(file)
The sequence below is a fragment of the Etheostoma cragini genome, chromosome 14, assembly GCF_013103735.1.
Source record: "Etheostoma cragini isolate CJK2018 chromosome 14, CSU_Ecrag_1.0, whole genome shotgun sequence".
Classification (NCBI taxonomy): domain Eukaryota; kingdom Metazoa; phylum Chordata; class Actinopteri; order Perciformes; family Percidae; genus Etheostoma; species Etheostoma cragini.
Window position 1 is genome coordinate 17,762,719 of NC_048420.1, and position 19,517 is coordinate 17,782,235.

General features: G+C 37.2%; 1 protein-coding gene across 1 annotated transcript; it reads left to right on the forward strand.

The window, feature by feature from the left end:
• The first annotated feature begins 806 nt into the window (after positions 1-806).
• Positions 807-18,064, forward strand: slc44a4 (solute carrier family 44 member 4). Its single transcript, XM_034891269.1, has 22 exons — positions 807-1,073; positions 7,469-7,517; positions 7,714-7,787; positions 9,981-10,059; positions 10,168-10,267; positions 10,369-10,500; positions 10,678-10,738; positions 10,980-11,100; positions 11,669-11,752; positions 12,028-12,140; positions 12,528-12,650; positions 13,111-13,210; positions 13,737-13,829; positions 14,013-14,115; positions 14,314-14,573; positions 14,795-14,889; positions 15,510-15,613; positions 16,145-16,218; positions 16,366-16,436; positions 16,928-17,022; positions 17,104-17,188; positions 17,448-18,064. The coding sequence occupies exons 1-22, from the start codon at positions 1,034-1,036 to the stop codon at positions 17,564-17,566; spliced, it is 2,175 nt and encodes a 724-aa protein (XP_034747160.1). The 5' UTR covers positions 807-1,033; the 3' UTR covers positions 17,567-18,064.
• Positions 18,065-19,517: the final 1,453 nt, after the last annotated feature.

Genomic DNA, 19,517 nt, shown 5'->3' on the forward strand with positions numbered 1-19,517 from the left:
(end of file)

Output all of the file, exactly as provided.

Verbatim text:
The sequence below is a fragment of the Etheostoma cragini genome, chromosome 14, assembly GCF_013103735.1.
Source record: "Etheostoma cragini isolate CJK2018 chromosome 14, CSU_Ecrag_1.0, whole genome shotgun sequence".
Classification (NCBI taxonomy): domain Eukaryota; kingdom Metazoa; phylum Chordata; class Actinopteri; order Perciformes; family Percidae; genus Etheostoma; species Etheostoma cragini.
Window position 1 is genome coordinate 17,762,719 of NC_048420.1, and position 19,517 is coordinate 17,782,235.

General features: G+C 37.2%; 1 protein-coding gene across 1 annotated transcript; it reads left to right on the forward strand.

The window, feature by feature from the left end:
• The first annotated feature begins 806 nt into the window (after positions 1-806).
• Positions 807-18,064, forward strand: slc44a4 (solute carrier family 44 member 4). Its single transcript, XM_034891269.1, has 22 exons — positions 807-1,073; positions 7,469-7,517; positions 7,714-7,787; positions 9,981-10,059; positions 10,168-10,267; positions 10,369-10,500; positions 10,678-10,738; positions 10,980-11,100; positions 11,669-11,752; positions 12,028-12,140; positions 12,528-12,650; positions 13,111-13,210; positions 13,737-13,829; positions 14,013-14,115; positions 14,314-14,573; positions 14,795-14,889; positions 15,510-15,613; positions 16,145-16,218; positions 16,366-16,436; positions 16,928-17,022; positions 17,104-17,188; positions 17,448-18,064. The coding sequence occupies exons 1-22, from the start codon at positions 1,034-1,036 to the stop codon at positions 17,564-17,566; spliced, it is 2,175 nt and encodes a 724-aa protein (XP_034747160.1). The 5' UTR covers positions 807-1,033; the 3' UTR covers positions 17,567-18,064.
• Positions 18,065-19,517: the final 1,453 nt, after the last annotated feature.

Genomic DNA, 19,517 nt, shown 5'->3' on the forward strand with positions numbered 1-19,517 from the left: